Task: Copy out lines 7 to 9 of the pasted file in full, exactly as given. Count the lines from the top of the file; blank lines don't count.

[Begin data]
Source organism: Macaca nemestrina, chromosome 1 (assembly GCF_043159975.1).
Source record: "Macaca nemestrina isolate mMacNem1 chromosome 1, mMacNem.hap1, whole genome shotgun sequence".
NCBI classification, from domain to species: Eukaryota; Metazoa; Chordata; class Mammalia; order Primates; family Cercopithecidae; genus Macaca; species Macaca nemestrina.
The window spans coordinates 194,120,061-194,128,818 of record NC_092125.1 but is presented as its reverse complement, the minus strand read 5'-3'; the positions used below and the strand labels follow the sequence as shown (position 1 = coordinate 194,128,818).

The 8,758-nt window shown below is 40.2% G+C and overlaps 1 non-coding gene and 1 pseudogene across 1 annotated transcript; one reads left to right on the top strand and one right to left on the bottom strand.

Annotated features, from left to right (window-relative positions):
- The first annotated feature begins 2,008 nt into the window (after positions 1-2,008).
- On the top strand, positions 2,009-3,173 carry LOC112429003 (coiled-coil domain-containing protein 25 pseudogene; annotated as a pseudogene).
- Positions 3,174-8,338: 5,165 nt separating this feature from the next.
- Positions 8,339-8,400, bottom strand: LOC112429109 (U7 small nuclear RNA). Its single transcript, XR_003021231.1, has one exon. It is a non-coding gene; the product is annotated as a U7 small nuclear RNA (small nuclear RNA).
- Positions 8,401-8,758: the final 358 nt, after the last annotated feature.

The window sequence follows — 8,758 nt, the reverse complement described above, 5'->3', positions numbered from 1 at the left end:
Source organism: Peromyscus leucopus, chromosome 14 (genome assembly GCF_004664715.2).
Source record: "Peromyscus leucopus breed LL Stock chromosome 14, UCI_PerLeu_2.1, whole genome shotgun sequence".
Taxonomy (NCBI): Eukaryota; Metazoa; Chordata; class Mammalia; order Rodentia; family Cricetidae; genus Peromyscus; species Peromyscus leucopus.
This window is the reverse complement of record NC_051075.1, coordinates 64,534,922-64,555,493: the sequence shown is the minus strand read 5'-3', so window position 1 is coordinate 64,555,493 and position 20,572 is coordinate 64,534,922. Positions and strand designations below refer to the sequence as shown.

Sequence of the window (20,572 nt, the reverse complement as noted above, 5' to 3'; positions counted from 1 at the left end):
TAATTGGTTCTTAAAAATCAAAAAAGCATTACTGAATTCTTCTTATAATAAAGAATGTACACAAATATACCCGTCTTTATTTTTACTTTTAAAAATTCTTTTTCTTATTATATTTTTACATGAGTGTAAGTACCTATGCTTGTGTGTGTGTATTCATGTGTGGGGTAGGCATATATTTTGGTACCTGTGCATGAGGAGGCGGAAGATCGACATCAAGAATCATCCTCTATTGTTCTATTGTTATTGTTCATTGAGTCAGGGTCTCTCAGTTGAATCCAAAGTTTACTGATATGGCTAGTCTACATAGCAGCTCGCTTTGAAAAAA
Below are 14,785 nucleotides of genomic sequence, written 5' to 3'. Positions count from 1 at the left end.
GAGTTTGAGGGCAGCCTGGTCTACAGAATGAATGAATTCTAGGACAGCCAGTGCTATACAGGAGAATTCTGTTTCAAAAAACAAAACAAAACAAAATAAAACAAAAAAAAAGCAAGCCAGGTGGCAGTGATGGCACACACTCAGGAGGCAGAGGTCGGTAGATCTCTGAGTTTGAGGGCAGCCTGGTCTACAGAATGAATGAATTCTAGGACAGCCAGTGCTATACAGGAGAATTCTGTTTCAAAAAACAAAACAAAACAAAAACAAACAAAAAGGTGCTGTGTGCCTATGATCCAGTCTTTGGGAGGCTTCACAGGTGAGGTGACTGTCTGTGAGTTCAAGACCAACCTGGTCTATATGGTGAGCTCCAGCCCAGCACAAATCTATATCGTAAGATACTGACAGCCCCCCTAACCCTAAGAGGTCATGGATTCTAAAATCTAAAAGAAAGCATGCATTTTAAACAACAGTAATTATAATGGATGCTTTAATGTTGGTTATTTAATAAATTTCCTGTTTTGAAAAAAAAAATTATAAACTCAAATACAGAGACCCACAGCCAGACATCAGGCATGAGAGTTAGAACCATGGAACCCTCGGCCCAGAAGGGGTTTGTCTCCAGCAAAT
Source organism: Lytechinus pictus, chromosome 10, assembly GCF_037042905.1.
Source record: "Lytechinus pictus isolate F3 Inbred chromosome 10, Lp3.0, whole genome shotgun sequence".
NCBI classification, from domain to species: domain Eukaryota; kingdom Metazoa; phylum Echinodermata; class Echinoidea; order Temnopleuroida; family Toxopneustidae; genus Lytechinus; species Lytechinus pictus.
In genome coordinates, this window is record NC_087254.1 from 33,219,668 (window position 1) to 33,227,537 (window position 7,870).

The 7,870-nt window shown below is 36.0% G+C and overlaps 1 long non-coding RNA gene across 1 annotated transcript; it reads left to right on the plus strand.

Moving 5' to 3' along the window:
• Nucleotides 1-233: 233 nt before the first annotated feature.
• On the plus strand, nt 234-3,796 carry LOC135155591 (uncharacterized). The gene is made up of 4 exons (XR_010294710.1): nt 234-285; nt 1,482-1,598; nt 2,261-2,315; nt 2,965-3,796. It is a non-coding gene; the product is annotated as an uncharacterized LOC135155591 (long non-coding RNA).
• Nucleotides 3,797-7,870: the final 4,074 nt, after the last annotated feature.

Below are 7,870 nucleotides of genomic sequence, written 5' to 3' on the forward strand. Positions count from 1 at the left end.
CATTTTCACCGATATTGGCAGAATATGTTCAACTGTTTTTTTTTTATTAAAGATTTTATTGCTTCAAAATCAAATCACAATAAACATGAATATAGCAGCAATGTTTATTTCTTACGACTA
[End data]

- The first annotated feature begins 2,008 nt into the window (after positions 1-2,008).
- On the top strand, positions 2,009-3,173 carry LOC112429003 (coiled-coil domain-containing protein 25 pseudogene; annotated as a pseudogene).
- Positions 3,174-8,338: 5,165 nt separating this feature from the next.